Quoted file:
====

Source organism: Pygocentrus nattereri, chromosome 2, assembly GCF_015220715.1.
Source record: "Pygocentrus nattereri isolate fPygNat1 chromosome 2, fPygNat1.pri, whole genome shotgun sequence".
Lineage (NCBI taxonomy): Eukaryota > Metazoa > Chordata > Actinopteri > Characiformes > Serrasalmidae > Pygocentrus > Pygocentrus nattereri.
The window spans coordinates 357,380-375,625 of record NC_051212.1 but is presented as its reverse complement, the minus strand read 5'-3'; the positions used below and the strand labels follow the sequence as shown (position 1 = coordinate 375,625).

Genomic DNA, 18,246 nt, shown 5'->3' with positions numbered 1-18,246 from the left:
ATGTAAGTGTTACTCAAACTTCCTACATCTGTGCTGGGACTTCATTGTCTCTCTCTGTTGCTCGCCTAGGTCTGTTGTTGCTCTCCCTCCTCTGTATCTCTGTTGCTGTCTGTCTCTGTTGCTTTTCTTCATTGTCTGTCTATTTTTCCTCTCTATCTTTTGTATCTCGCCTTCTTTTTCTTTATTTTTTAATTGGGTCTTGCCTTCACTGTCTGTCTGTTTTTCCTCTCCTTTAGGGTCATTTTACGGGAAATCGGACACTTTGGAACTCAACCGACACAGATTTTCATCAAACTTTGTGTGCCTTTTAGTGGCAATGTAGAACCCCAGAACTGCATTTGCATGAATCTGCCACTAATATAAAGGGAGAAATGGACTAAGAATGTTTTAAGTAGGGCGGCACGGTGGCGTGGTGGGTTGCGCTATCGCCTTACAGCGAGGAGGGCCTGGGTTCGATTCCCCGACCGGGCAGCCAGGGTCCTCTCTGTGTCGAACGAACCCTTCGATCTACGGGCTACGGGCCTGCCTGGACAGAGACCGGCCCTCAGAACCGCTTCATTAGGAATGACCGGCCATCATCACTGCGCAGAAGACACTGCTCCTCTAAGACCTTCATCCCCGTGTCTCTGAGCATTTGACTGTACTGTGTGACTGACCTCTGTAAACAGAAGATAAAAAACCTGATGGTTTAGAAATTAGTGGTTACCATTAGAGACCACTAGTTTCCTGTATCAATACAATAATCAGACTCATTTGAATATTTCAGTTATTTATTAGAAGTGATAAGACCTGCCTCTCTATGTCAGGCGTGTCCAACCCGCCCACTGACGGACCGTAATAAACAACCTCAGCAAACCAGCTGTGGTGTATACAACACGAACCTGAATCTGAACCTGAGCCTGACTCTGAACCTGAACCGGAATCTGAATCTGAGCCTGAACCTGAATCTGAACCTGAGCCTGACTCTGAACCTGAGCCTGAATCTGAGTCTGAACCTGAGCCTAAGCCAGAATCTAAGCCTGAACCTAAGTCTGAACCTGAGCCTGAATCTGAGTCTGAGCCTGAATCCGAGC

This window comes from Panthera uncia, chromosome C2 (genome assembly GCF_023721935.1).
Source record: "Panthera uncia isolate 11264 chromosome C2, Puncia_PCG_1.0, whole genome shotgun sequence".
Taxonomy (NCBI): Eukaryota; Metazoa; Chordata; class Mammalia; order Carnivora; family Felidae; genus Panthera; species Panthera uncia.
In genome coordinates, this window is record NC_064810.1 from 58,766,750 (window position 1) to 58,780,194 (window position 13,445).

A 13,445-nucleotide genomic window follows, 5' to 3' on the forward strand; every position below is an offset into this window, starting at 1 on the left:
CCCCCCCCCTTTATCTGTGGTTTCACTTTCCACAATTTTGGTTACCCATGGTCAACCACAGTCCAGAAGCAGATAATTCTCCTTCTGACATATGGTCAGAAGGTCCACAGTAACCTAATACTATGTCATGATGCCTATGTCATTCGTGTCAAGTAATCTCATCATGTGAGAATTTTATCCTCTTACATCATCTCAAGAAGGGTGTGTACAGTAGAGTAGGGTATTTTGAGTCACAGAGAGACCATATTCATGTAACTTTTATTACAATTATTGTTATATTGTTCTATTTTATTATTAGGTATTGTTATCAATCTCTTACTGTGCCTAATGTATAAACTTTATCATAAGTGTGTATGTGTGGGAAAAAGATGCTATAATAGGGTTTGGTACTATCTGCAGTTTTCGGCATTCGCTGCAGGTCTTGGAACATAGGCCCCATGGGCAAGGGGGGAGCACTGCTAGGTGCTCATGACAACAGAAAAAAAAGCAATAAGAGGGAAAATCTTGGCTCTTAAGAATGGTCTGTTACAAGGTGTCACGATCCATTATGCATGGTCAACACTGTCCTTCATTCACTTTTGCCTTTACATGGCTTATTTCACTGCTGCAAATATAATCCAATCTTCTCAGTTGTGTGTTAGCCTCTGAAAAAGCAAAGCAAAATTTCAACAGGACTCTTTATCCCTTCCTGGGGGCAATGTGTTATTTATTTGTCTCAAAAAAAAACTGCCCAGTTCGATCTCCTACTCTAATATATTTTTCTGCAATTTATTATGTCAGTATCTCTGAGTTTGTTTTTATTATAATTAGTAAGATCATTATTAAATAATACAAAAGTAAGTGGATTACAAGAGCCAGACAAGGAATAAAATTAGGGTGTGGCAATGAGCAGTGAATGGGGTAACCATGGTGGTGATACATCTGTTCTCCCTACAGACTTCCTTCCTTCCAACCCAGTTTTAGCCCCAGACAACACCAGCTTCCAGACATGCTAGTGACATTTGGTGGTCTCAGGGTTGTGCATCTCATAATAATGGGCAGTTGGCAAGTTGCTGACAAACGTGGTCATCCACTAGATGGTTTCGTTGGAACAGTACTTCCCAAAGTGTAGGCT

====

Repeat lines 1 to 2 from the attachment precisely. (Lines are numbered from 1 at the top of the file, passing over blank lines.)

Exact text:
Source organism: Pygocentrus nattereri, chromosome 2, assembly GCF_015220715.1.
Source record: "Pygocentrus nattereri isolate fPygNat1 chromosome 2, fPygNat1.pri, whole genome shotgun sequence".